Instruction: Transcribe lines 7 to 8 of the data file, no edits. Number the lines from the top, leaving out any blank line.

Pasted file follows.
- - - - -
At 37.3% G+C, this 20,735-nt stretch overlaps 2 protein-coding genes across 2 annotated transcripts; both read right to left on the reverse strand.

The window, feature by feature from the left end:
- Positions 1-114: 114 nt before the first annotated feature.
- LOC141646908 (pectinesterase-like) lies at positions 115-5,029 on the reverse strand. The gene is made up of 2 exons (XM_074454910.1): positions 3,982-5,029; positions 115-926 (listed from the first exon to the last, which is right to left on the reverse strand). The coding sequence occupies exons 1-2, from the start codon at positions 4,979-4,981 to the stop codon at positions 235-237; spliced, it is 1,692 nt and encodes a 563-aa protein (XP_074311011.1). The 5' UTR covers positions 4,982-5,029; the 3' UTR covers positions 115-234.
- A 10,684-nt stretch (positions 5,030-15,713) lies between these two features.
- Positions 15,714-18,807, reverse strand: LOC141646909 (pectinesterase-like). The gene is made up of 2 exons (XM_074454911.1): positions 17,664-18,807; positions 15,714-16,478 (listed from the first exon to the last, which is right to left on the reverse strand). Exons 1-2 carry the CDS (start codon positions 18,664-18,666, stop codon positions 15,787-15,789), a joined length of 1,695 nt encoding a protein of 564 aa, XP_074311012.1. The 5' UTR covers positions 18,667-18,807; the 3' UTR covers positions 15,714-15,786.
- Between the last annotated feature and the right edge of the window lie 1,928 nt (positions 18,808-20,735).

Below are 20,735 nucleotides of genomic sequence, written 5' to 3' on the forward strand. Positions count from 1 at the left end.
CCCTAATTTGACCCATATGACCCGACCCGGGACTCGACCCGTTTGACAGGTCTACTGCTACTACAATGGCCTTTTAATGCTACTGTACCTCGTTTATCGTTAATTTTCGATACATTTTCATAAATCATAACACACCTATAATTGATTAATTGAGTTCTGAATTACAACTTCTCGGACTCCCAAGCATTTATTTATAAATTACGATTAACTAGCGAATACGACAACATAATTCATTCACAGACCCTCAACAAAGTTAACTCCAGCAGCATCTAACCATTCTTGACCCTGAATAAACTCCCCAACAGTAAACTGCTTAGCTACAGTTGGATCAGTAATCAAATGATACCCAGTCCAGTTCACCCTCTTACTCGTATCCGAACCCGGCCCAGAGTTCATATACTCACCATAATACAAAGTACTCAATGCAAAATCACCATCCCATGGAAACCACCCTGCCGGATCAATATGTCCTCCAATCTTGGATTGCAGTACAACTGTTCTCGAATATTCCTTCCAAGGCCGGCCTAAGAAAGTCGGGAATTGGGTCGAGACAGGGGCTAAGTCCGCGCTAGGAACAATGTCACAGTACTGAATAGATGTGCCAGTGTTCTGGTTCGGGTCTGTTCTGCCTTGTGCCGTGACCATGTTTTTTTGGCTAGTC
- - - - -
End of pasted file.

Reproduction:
- Between the last annotated feature and the right edge of the window lie 1,928 nt (positions 18,808-20,735).

Below are 20,735 nucleotides of genomic sequence, written 5' to 3' on the forward strand. Positions count from 1 at the left end.